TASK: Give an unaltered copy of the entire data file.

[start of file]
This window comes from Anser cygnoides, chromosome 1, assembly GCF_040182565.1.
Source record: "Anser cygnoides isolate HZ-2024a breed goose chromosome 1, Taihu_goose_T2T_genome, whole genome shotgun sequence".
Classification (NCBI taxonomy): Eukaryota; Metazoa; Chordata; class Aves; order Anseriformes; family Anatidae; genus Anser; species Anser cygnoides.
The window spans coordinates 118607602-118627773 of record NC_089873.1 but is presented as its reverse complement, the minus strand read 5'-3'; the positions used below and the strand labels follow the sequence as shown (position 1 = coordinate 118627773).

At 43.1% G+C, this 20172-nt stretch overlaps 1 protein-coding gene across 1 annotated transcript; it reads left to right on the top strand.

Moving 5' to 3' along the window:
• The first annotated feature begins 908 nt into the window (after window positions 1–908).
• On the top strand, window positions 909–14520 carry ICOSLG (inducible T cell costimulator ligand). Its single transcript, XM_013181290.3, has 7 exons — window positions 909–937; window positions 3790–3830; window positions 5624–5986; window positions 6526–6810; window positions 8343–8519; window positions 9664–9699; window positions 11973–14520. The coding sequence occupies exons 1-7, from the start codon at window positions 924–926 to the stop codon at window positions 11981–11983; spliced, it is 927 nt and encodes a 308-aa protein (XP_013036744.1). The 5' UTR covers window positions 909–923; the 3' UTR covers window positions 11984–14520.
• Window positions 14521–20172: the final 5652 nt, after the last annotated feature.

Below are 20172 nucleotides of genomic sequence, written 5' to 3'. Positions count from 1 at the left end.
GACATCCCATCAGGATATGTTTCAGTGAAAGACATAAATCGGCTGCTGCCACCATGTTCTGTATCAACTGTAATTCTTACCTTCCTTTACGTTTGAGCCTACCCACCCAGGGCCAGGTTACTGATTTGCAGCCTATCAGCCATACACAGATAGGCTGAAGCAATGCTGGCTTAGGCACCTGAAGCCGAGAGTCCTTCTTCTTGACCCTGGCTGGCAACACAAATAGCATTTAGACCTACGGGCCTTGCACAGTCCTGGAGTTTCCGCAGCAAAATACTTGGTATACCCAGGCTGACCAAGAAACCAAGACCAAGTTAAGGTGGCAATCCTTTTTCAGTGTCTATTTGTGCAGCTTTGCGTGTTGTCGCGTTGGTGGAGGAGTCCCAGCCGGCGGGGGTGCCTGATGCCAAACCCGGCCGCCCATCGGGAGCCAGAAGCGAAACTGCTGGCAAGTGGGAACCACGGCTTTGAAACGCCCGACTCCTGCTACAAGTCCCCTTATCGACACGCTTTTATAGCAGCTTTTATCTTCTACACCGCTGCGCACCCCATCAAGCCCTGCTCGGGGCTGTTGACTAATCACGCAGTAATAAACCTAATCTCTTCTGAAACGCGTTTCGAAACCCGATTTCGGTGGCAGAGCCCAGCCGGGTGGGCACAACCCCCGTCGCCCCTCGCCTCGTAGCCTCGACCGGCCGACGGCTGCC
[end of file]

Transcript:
This window comes from Anser cygnoides, chromosome 1, assembly GCF_040182565.1.
Source record: "Anser cygnoides isolate HZ-2024a breed goose chromosome 1, Taihu_goose_T2T_genome, whole genome shotgun sequence".
Classification (NCBI taxonomy): Eukaryota; Metazoa; Chordata; class Aves; order Anseriformes; family Anatidae; genus Anser; species Anser cygnoides.
The window spans coordinates 118607602-118627773 of record NC_089873.1 but is presented as its reverse complement, the minus strand read 5'-3'; the positions used below and the strand labels follow the sequence as shown (position 1 = coordinate 118627773).

At 43.1% G+C, this 20172-nt stretch overlaps 1 protein-coding gene across 1 annotated transcript; it reads left to right on the top strand.

Moving 5' to 3' along the window:
• The first annotated feature begins 908 nt into the window (after window positions 1–908).
• On the top strand, window positions 909–14520 carry ICOSLG (inducible T cell costimulator ligand). Its single transcript, XM_013181290.3, has 7 exons — window positions 909–937; window positions 3790–3830; window positions 5624–5986; window positions 6526–6810; window positions 8343–8519; window positions 9664–9699; window positions 11973–14520. The coding sequence occupies exons 1-7, from the start codon at window positions 924–926 to the stop codon at window positions 11981–11983; spliced, it is 927 nt and encodes a 308-aa protein (XP_013036744.1). The 5' UTR covers window positions 909–923; the 3' UTR covers window positions 11984–14520.
• Window positions 14521–20172: the final 5652 nt, after the last annotated feature.

Below are 20172 nucleotides of genomic sequence, written 5' to 3'. Positions count from 1 at the left end.
GACATCCCATCAGGATATGTTTCAGTGAAAGACATAAATCGGCTGCTGCCACCATGTTCTGTATCAACTGTAATTCTTACCTTCCTTTACGTTTGAGCCTACCCACCCAGGGCCAGGTTACTGATTTGCAGCCTATCAGCCATACACAGATAGGCTGAAGCAATGCTGGCTTAGGCACCTGAAGCCGAGAGTCCTTCTTCTTGACCCTGGCTGGCAACACAAATAGCATTTAGACCTACGGGCCTTGCACAGTCCTGGAGTTTCCGCAGCAAAATACTTGGTATACCCAGGCTGACCAAGAAACCAAGACCAAGTTAAGGTGGCAATCCTTTTTCAGTGTCTATTTGTGCAGCTTTGCGTGTTGTCGCGTTGGTGGAGGAGTCCCAGCCGGCGGGGGTGCCTGATGCCAAACCCGGCCGCCCATCGGGAGCCAGAAGCGAAACTGCTGGCAAGTGGGAACCACGGCTTTGAAACGCCCGACTCCTGCTACAAGTCCCCTTATCGACACGCTTTTATAGCAGCTTTTATCTTCTACACCGCTGCGCACCCCATCAAGCCCTGCTCGGGGCTGTTGACTAATCACGCAGTAATAAACCTAATCTCTTCTGAAACGCGTTTCGAAACCCGATTTCGGTGGCAGAGCCCAGCCGGGTGGGCACAACCCCCGTCGCCCCTCGCCTCGTAGCCTCGACCGGCCGACGGCTGCC